IN JANUARY, a house was damaged after being firebombed as part of an ongoing feud.

Firefighters and police were called to the empty house on Yarm Road in the early evening after a passerby heard a loud explosion and saw the building on fire.

A 4x4 believed to be used in the attack was later found burnt out on Bishopton Lane, Great Burdon, on the outskirts of Darlington.

The incident was believed to be part of a long-running feud involving members of the travelling community.

Inspector Chris Knox, from the Darlington Neighbourhood Police Team, said: "We received a call just after 7pm from a member of the public who reported hearing a loud bang and saw a flash of fire at the house.

"It is believed that three men were involved in the attack and made their escape in a dark coloured 4x4.

"It is suspected that some kind of accelerant was used to start the fire.”


The Northern Echo:

Later in the month, a 30-year transport plan for the North-East was unveiled, claiming to be the biggest transport investment for a generation.

Transport for the North launched its Strategic Transport Plan hoping to make it easier for people to travel, get access to jobs and improve the movement of goods.

The projects identified as “priorities” for the Tees Valley included improvements to the A66, ensuring the facilities at Darlington Bank Top Station are up to standards for HS2, providing a new River Tees road crossing, and the Darlington bypass.

Tees Valley mayor Ben Houchen said the inclusion of several North-East projects showed the region has a “strong voice”, before adding that launching the plan at Darlington’s Bank Top Station and the town’s Business Central complex also showcased the area’s significance.

Former Darlington Borough Council leader Bill Dixon said the launch of the plan was the perfect way to celebrate his 65th birthday, while one North-East businessman said the project was more important to the region than “winning the Olympics”.


The Northern Echo:

Flog It! fans flocked to Darlington in January, as camera crews from the popular BBC One antiques show set up in the Thomas Watson’s auction house.

Flog It! presenter, Paul Martin, was joined by a team of antiques experts, Catherine Southon, David Fletcher and James Lewis for the auction.

Among the lots due to appear as part of the programme were a collection of Rupert the Bear books and a figurine bought for 15p in 1971 by Audrey and Stewart Schofield.

The couple, from Langley Park, near Durham, purchased the set for their four-year-old daughter, but a recent clear out uncovered the collection that was of little interest to their great-grandchild.

Mrs Schofield said: “It is the first time we have ever sold anything at auction and we thoroughly enjoyed the experience.

“Flog It! is one of our favourite television programmes so it was really exciting to have been involved with the show and to meet the TV experts.”

The items were valued at £10 to £20 but were knocked down for £35 with the Schofield’s donating the cash to the Great North Air Ambulance Service.


The Northern Echo:

Meanwhile, a young judo champion followed in his father’s footsteps by seeing in the year with his second British title.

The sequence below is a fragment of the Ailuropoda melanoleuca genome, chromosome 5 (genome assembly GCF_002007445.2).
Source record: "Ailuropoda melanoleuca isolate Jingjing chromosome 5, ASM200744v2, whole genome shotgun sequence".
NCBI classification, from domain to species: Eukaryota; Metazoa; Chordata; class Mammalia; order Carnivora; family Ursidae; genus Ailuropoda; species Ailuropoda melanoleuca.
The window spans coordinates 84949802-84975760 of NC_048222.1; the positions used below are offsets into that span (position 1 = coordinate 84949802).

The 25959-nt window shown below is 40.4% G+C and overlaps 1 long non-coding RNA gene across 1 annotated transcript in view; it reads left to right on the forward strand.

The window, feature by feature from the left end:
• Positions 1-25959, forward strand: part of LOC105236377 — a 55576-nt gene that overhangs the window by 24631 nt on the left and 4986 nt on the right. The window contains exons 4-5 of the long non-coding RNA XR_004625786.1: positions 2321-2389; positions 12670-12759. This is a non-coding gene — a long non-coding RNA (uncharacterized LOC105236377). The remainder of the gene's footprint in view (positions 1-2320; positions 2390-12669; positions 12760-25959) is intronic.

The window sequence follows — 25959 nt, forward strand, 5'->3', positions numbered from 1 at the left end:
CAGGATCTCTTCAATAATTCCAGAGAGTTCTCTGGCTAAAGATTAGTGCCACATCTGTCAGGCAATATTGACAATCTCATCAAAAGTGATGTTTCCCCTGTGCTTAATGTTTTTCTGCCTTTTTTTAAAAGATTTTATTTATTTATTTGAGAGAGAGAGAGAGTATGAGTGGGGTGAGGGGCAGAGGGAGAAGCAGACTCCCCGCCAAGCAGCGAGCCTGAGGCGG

Charlie Ayre, from Middlesbrough, won his second British title in December, and was set to attend an England Development Programme in January.

The 12-year-old was crowned under 34kg British Judo Champion, adding to his under 27kg title in 2015 and a silver medal at under 30kg in 2016.

Proud father Paul, who manages Middlesbrough Council’s Everyone Active leisure contract, was himself crowned junior British Judo Champion in 1987 at the age of 14.

He said: “Charlie has continued to make great progress with his judo this year and trained really hard to enable him to achieve some fantastic results along the way.

“He is now back in training after a break for Christmas and we hope he can build on his success from 2017.”


The Northern Echo:

Also that month, a university student who was just “getting by” working a minimum wage bar job became a millionaire overnight thanks to a spontaneous shop trip to buy a packet of sweets.

Alex Best moved back to live at his mother and step-father’s house in Shildon, in September having completed a degree in live event production.

Less than four months later, the 21-year-old was making ends meet by working at Harvey’s Late Bar, in Darlington, and applying for jobs in the events industry when he picked up a single EuroMillions Lucky Dip ticket as he waited in line to buy a bag of Skittles from his nearby Nisa Local store in Jubilee Fields.

Despite having an unsuccessful run of numbers, he struck lucky and scooped £1m in the EuroMillions UK Millionaire Maker draw.

Speaking from Redworth Hall Hotel, near Newton Aycliffe, the newly-made millionaire said: “I just popped into the shop for a bag of sweets and I was stood in the queue and saw the advert for the EuroMillions, so I thought I’d try my luck on the EuroMillions.

"It turned out to be the best money I’ve ever spent.”


The Northern Echo:

And a Second World War Hero who fought gallantly during the Dunkirk’s evacuation and D-Day landings was honoured with a rare award.

Mel Wallace, 97, was presented with the National Order of the Legion of Honour, the highest military order in France.

He received it with his family at Riverside View Care Home in Darlington.

Mr Wallace, who served in the Northumbrian Division Signals Regiment, accepted the award “on behalf of all the men who didn’t come home”.